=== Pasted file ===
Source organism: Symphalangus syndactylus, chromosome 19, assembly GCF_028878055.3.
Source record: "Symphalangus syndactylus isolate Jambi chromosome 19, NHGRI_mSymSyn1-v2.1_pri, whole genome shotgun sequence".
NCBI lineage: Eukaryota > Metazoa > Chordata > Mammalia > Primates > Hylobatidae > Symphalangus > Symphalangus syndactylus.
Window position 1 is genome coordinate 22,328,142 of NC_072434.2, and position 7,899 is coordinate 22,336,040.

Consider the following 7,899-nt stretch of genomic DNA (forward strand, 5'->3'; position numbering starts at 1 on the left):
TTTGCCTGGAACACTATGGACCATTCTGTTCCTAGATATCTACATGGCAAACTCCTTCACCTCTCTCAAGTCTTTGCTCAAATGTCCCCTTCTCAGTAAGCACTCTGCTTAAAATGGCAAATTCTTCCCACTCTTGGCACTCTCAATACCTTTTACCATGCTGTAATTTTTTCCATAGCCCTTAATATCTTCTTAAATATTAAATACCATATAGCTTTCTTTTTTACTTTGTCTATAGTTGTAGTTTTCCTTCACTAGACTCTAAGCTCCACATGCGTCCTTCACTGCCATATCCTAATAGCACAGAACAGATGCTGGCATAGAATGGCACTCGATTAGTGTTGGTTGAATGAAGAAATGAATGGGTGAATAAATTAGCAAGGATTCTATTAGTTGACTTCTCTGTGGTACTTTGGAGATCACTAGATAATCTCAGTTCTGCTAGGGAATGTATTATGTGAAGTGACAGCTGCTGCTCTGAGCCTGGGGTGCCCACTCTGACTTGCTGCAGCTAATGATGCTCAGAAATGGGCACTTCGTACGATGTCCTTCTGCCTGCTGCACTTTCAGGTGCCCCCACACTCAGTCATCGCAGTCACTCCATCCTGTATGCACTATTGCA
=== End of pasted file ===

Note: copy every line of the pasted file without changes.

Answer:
Source organism: Symphalangus syndactylus, chromosome 19, assembly GCF_028878055.3.
Source record: "Symphalangus syndactylus isolate Jambi chromosome 19, NHGRI_mSymSyn1-v2.1_pri, whole genome shotgun sequence".
NCBI lineage: Eukaryota > Metazoa > Chordata > Mammalia > Primates > Hylobatidae > Symphalangus > Symphalangus syndactylus.
Window position 1 is genome coordinate 22,328,142 of NC_072434.2, and position 7,899 is coordinate 22,336,040.

Consider the following 7,899-nt stretch of genomic DNA (forward strand, 5'->3'; position numbering starts at 1 on the left):
TTTGCCTGGAACACTATGGACCATTCTGTTCCTAGATATCTACATGGCAAACTCCTTCACCTCTCTCAAGTCTTTGCTCAAATGTCCCCTTCTCAGTAAGCACTCTGCTTAAAATGGCAAATTCTTCCCACTCTTGGCACTCTCAATACCTTTTACCATGCTGTAATTTTTTCCATAGCCCTTAATATCTTCTTAAATATTAAATACCATATAGCTTTCTTTTTTACTTTGTCTATAGTTGTAGTTTTCCTTCACTAGACTCTAAGCTCCACATGCGTCCTTCACTGCCATATCCTAATAGCACAGAACAGATGCTGGCATAGAATGGCACTCGATTAGTGTTGGTTGAATGAAGAAATGAATGGGTGAATAAATTAGCAAGGATTCTATTAGTTGACTTCTCTGTGGTACTTTGGAGATCACTAGATAATCTCAGTTCTGCTAGGGAATGTATTATGTGAAGTGACAGCTGCTGCTCTGAGCCTGGGGTGCCCACTCTGACTTGCTGCAGCTAATGATGCTCAGAAATGGGCACTTCGTACGATGTCCTTCTGCCTGCTGCACTTTCAGGTGCCCCCACACTCAGTCATCGCAGTCACTCCATCCTGTATGCACTATTGCA